Getting Up From a Hard Surface
Getting Up From a Hard Surface

Cross-Country Skiing: How to Get Up From a Fall on a Hill

Dick Moss, Editor, PE

If you've ever taught beginners how to ski down a hill, you've seen them fall. And if you've seen them fall, you've also seen them struggle to get up.

Here are some tips that will help your novice skiers get up from a fall on a hill.

Align the Skis First
The first thing your students must do is align their skis across the fall line so they face perpendicular to the slope. This will ensure the skis don't slide downhill as the skier attempts to get up.

Hard Surface
If they're on a hard surface and the hill is fairly steep, have your students grip both ski poles together, with one hand just above the basket and the other in the straps. They place the bottom of their poles into the snow at about the level of their waist. They then push down on the basket with their lower hand while pulling down on the ski straps with the other. This will allow them to stand up fairly easily.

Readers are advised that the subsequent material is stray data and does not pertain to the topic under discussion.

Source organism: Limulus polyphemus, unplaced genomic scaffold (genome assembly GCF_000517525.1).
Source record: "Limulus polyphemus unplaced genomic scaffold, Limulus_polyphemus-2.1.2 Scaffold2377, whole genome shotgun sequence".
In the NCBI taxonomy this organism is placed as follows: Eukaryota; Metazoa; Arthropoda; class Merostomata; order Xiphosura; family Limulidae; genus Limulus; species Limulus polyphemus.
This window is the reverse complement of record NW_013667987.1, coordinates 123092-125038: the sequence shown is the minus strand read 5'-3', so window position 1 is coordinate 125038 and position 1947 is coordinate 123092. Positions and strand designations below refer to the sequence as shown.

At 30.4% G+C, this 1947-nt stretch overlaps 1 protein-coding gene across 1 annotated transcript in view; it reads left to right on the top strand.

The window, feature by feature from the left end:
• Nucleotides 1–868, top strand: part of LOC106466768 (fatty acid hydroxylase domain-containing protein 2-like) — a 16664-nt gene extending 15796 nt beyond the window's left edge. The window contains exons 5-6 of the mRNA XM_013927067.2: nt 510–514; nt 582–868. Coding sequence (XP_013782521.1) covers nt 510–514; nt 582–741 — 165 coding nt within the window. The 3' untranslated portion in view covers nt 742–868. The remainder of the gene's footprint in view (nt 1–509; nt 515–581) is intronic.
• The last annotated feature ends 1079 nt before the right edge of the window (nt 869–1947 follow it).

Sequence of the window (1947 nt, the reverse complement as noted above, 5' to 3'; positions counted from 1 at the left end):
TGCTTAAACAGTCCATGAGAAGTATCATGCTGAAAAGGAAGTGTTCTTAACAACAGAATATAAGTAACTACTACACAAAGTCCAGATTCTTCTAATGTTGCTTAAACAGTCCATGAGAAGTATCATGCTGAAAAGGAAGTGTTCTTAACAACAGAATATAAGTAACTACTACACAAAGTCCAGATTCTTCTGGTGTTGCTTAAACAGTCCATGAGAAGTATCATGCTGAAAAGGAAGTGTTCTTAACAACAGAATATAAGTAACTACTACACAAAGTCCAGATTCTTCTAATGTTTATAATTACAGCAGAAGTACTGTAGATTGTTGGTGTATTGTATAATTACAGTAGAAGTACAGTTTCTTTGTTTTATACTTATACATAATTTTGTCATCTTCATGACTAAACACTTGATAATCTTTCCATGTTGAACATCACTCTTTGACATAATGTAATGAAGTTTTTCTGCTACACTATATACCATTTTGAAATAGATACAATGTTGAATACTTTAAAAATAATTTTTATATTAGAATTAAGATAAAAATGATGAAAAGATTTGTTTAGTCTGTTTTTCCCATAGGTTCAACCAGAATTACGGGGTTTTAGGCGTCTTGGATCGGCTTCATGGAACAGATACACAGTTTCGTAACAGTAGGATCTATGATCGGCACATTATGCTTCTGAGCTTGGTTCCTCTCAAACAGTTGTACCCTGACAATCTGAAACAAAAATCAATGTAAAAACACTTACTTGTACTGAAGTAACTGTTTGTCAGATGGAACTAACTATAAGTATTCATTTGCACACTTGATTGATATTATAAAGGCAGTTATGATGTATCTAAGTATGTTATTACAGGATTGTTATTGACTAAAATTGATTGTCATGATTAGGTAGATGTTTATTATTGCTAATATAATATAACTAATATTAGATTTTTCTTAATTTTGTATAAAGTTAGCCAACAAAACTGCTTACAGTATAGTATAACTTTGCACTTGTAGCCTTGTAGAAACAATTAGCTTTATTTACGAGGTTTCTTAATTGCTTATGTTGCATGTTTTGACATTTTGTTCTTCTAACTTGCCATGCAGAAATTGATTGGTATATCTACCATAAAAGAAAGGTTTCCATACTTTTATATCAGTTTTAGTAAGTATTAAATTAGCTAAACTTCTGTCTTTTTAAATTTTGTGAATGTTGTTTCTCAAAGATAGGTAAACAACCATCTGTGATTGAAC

Soft Surface
If the snow is deeper and softer, they'll have better luck if they cross their ski poles, making an “X” pattern on the snow. The crossed poles form a stable platform in the snow. They stand up by pushing down on the intersection of the poles.

If your students are touring with heavy backpacks when they fall, have them remove the backpack. This will save energy as they're getting back up.
1. ST Rose & John Cengater, Cross-Country Skiing How-To Guide, Kindle Edition, Amazon Digital Services, 2011.
2. Jean Vives, Backcountry Skier, Human Kinetics Publishers, 1999.

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© 2012, Physical Education,

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